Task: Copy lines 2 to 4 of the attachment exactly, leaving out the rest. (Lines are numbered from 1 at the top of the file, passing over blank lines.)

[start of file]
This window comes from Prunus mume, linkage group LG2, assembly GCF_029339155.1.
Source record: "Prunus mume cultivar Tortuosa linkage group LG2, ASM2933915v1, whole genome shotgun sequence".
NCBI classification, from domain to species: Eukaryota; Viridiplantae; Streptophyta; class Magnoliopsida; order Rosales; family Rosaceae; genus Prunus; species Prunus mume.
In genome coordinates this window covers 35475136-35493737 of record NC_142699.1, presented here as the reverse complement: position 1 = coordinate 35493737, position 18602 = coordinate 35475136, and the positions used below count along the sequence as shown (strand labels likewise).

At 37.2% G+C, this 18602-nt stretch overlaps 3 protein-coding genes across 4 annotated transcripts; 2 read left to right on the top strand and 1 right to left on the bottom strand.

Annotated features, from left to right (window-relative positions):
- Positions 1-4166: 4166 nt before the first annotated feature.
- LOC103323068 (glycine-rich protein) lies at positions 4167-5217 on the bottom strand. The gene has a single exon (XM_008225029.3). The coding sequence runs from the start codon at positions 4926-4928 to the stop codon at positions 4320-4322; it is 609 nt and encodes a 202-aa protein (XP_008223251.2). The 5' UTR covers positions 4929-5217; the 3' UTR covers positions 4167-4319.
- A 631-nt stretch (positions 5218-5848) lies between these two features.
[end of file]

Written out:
Source record: "Prunus mume cultivar Tortuosa linkage group LG2, ASM2933915v1, whole genome shotgun sequence".
NCBI classification, from domain to species: Eukaryota; Viridiplantae; Streptophyta; class Magnoliopsida; order Rosales; family Rosaceae; genus Prunus; species Prunus mume.
In genome coordinates this window covers 35475136-35493737 of record NC_142699.1, presented here as the reverse complement: position 1 = coordinate 35493737, position 18602 = coordinate 35475136, and the positions used below count along the sequence as shown (strand labels likewise).